If sarcasm is the lowest form of wit, adding a “Mc” and a “face” to a word and making a last name out of it isn’t wit at all. It’s something else entirely, the sort of low-effort absurdism that makes the internet go round and round and round. Is Boaty McBoatface funny? Not without context. The “Namey McNameface” meme really only works where serious intent collides with nihilistic good humor. It’s neither a joke nor an anti-joke: It’s farce in 16 characters.
The McNameface phenomena warrants scrutiny because it’s such a perfect distillation of what the internet is and what the internet — or the people that make the internet the internet — wants. It’s uber-formulaic, which makes it replicable and functional across cultures. It’s sophomoric, which means one can take it in a NSFW direction. And it’s self-referential, which means it becomes a sort of reference library devoted to itself and the structure of a joke emerges from sheer repetition.
Go ahead and pop a name into Google using the “[insert word]-y Mc-[insert word]-face” formula, and I’ll bet you you find at least a handful of results. As it turns out, “Punchy McAssface Jr.” is a regular contributor to Urban Dictionary. “Poopy McPoopface” has a reasonably popular LinkedIn profile. There are multiple Jerky McJerkface’s on just about every social media site. And Douchey McDoucheface, thanks to Reddit, surfaces images of a specific Jeopardy! contestant with a “punchable” mug.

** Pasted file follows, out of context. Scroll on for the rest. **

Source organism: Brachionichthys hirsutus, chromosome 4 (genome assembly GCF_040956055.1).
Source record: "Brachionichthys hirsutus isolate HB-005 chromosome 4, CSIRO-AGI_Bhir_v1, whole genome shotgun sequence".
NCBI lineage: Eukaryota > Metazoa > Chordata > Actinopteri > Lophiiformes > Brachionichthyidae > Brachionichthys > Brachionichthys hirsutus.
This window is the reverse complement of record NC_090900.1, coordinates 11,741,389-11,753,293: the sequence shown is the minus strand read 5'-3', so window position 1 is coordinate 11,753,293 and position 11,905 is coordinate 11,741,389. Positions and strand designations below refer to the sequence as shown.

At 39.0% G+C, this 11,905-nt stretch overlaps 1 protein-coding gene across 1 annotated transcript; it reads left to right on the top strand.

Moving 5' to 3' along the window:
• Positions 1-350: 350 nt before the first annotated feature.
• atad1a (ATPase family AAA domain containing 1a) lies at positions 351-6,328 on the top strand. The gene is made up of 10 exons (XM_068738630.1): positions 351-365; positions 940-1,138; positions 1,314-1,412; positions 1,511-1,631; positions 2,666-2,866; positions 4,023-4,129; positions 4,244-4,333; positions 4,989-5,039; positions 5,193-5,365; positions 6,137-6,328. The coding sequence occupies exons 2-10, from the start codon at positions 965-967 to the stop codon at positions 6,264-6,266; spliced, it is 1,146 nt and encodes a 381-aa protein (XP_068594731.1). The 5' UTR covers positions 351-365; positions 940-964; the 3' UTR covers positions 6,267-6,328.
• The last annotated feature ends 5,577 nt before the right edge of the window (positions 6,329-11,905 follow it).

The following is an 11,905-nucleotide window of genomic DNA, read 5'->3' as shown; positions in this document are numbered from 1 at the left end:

The “Something McSomethingface” names have proliferated lately because of the successful Boaty McBoatface campaign. It was, admittedly, the perfect troll: a harmless joke using an overplayed meme that forced “serious” people to comment on something incredibly dumb. Watching Science Minister Jo Johnson (talk about a punchable face) squirm as people asked him about the christening of a research vessel was hilarious.
However, there is more to the internet than just a bunch of Trolly McTrollfaces: Every now and again, even the most tired internet memes can be harnessed for some pretty good shit. When George Zimmerman attempted to auction off the gun he used to kill unarmed teenager Trayvon Martin, an internet hero named “Racist McShootface” bid until the price was jacked up to $65 million dollars. Somewhat dissimilarly, a pup re-named Doggie McDogface was quickly adopted. The innocence of the formulation makes it good for all purposes. It makes dogs seems sweeter and dangerous racists seem impotent and alone.
But is Boaty McBoatface substantively different from Condescending Wonka or Crying Jordan? Only in that it’s a more flexible meme. No photo is required. As such, it can find its way into almost every nook and cranny on the internet. It serves, one might argue, as the pithiest sort of editorial, doing something akin to what most journalists are taught to do: Comfort the afflicted and afflict the comfortable. The turn of phrase subverts the sober and sobers the subversive.
That is, from a literary standpoint, an impressive achievement. Not bad for the work of a bunch of Fucky McFuckfaces.